NEWPORT BEACH, Calif. – Aurora Toussaint brings her disabled son to the sun-kissed beaches of this Southern California city almost every day in the summer, knowing that the lifeguards who watch from their towers will be there in seconds should anything go wrong.

Yet Toussaint, who quit work and dipped into her retirement early to care for her seizure-prone son, was shocked to learn that most of the fulltime lifeguards in this city earn well over $100,000 in total compensation a year — more than Toussaint made in her previous life as a nurse and more than she believes is right in the present economy .

“When I first heard that I was amazed at how much they make. To think that these are lifeguards! That’s more than some doctors make,” said Toussaint, 55.

That’s the kind of reaction Newport Beach’s 13-member fulltime lifeguard crew has drawn this month, since the local newspaper editorialized about lifeguard salaries, benefits and overtime pay that in at least two instances top $200,000 (with $400 for sun protection) as the city struggles to rein in pension costs.

The ensuing debate over the merits of having lifeguards as well-paid as some CEOs has divided this wealthy coastal city, spawned a pro-lifeguard Facebook page and created headlines as far away as England (“Time for a Career Change? California’s Baywatch lifeguards paid up to $210,000 per year!”).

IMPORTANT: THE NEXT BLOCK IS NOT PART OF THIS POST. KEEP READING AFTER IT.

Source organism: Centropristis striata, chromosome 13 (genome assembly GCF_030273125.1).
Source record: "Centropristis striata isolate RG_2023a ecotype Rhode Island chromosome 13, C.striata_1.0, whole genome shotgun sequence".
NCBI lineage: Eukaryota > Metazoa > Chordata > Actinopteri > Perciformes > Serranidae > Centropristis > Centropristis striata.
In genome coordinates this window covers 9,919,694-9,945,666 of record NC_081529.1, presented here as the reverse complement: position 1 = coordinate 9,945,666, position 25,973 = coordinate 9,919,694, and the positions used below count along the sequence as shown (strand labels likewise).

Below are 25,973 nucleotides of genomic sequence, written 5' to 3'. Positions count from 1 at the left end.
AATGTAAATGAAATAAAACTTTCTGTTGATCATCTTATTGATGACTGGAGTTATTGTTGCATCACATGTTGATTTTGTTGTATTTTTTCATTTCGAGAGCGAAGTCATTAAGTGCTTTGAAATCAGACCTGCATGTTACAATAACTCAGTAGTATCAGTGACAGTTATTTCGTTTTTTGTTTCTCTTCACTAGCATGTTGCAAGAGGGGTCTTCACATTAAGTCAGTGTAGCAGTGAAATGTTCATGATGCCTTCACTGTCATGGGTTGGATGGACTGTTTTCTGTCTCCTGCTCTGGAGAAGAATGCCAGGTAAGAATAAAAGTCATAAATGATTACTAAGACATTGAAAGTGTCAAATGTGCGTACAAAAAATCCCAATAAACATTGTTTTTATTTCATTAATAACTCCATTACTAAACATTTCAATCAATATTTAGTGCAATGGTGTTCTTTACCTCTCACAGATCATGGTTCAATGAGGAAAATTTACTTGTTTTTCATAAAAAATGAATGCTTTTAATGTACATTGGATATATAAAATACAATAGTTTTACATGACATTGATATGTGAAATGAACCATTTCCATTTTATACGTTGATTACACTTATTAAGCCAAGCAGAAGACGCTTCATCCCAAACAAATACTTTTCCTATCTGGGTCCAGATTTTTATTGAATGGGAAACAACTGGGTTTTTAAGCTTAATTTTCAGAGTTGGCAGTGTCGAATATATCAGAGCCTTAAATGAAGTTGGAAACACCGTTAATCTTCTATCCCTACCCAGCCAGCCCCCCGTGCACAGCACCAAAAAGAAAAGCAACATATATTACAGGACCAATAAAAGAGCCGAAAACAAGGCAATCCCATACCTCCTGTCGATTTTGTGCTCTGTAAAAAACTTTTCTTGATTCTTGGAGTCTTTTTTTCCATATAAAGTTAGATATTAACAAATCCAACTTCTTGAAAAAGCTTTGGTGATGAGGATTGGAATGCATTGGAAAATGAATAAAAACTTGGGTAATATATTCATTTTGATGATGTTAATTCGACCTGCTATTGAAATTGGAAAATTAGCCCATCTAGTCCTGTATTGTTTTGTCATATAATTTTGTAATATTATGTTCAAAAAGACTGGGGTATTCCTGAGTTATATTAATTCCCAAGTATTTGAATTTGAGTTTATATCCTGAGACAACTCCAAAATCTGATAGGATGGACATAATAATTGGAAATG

The swell of anger from beachgoers and budget-watchers alike has blindsided the lifeguards, who have for years enjoyed the prestige of their jobs in an ocean-centric town that banks on summer tourism.

Those whose salaries are in question point out that they hold management roles, have decades of service and are considered public safety employees under the fire department, the same as fire captains and battalion chiefs. The fulltime guards train about 200 seasonal lifeguards who make between $16 and $22 an hour, and run a junior lifeguard program

Said Brent Jacobsen, president of the Lifeguard Management Association, the lifeguards’ union: “We’re professional level. Lifeguarding here is different than any other place in the entire world.”

Base salaries for Newport Beach lifeguards range from $58,000 for the lowest-paid officer to $108,492 for the top-paid battalion chief. Adding in overtime, special compensation, pension, medical benefits, life insurance and other pay, two battalion chiefs cleared more than $200,000 in 2010. Newport Beach’s lifeguards can also retire at 50 with 90 percent of their salary with 30 years of service, according to state data.

The lifeguards’ union is trying to avoid reductions by striking a deal that could see them increase their pension contribution from 3.5 percent to 9 percent annually.